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Sophisticated Foreign Attacks Strain Maine’s Cyber-Resources

Acknowledging a surge in “malicious traffic” a few weeks ago, Maine Chief Information Officer Fred Brittain outlines his layered strategy for managing cyberthreats in his small state.

Maine CIO Fred Brittain
Maine CIO Fred Brittain
NASHVILLE, Tenn. — Maine may have a smaller cyberfootprint than more populous states, but what’s also smaller is the number of resources it has to devote to current threats. “We’re not a large state — there are states that have a much larger staff than I do,” said Fred Brittain, Maine’s chief information officer, who talked to Government Technology at the NASCIO annual conference Monday. He explained that given his available resources, his approach is to “develop a portfolio of the right amount of staff with the right skills, layering different products and then having managed services."

Government remains a target-rich environment for hackers, evidenced by a spike in penetration attempts that hit Maine very recently. Part of Brittain’s cyberstrategy is to reach out to partners when they need help, be it from the federal government, vendor partners or others.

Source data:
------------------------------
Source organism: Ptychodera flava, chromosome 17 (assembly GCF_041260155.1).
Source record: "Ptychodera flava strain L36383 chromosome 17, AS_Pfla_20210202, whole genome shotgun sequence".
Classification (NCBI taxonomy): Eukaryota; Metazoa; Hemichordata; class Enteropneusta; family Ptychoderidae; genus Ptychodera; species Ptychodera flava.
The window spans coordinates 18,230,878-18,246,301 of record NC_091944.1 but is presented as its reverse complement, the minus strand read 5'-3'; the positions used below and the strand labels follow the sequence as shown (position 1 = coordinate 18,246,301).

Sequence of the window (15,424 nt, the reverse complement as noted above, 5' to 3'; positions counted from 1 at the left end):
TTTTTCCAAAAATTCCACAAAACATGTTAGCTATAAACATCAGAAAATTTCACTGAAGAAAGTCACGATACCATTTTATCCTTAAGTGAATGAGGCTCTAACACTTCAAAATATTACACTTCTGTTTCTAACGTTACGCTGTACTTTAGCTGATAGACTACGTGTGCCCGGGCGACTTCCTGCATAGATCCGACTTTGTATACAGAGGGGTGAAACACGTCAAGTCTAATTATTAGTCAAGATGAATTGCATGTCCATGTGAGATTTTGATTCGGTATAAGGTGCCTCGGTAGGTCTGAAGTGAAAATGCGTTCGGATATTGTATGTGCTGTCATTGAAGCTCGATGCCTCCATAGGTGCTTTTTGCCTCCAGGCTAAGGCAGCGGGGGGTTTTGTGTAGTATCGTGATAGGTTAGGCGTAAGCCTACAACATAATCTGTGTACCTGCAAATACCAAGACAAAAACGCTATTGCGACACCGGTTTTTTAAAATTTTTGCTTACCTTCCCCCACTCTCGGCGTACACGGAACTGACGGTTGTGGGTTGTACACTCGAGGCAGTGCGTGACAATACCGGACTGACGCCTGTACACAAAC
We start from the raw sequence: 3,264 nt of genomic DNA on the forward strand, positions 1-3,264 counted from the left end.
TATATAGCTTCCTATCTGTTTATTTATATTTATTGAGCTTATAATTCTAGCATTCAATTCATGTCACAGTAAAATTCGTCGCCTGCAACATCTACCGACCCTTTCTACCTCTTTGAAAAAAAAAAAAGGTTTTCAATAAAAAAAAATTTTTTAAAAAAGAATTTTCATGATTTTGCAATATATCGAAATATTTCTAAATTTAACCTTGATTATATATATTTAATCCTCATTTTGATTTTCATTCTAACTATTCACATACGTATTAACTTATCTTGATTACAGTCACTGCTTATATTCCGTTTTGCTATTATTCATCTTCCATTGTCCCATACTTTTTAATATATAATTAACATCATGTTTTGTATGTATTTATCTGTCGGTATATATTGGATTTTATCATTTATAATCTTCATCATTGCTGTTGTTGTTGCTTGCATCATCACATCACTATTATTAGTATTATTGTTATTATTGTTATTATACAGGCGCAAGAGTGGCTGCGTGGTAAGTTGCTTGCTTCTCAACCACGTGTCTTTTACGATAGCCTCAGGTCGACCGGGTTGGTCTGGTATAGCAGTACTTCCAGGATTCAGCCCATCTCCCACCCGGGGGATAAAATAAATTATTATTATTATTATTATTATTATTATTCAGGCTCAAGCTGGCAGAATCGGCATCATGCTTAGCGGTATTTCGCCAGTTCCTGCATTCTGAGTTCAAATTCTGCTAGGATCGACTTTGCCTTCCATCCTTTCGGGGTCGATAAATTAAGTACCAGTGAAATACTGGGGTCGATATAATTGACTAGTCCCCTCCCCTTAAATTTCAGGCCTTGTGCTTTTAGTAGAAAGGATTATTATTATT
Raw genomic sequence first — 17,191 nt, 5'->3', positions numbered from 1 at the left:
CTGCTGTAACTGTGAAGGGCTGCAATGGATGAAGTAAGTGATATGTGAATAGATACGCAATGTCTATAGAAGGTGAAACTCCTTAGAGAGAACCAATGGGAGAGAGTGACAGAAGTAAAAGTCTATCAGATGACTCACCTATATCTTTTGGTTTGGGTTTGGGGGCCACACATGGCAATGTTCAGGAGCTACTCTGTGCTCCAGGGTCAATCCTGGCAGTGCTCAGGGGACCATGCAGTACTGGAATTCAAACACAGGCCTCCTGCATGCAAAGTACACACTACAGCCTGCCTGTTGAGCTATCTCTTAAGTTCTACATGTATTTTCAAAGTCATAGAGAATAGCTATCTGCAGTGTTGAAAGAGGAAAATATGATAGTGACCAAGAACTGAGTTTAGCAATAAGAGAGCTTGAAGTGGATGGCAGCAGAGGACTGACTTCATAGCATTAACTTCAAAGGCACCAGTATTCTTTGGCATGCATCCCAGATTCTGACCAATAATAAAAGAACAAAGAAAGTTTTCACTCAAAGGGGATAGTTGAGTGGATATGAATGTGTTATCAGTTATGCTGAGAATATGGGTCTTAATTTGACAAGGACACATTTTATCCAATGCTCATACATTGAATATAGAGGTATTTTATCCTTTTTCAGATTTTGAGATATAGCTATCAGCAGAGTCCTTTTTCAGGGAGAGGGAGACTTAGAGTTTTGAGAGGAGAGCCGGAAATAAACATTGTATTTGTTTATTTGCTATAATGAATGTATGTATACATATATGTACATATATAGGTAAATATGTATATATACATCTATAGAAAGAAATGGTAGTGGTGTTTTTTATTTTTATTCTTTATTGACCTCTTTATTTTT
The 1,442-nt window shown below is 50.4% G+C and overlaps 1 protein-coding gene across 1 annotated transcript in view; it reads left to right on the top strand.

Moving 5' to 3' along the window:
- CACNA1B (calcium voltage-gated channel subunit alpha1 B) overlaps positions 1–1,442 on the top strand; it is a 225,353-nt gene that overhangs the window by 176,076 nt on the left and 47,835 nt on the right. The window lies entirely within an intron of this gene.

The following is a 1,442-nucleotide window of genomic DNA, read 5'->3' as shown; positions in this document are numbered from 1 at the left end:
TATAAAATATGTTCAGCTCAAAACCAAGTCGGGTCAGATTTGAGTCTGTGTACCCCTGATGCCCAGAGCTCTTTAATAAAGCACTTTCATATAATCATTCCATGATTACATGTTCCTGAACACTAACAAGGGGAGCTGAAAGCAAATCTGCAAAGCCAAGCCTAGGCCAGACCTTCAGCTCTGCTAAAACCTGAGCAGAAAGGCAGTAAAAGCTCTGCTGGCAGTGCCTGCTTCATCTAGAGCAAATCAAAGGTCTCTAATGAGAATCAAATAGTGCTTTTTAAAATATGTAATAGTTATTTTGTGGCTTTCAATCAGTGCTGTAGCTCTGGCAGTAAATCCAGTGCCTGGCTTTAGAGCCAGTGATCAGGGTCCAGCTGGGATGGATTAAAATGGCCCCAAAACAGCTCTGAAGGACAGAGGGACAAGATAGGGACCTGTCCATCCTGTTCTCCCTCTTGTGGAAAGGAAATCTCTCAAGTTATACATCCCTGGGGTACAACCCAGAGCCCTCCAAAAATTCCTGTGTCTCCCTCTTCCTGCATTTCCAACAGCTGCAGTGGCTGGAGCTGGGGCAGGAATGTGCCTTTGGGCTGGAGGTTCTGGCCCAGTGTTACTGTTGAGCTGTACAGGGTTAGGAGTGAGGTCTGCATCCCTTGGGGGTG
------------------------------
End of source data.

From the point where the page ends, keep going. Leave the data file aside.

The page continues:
Noelle Knell has been the editor of Government Technology magazine for e.Republic since 2015. She has more than two decades of writing and editing experience, covering public projects, transportation, business and technology. A California native, she has worked in both state and local government, and is a graduate of the University of California, Davis, with majors in political science and American history. She can be reached via email and on Twitter.
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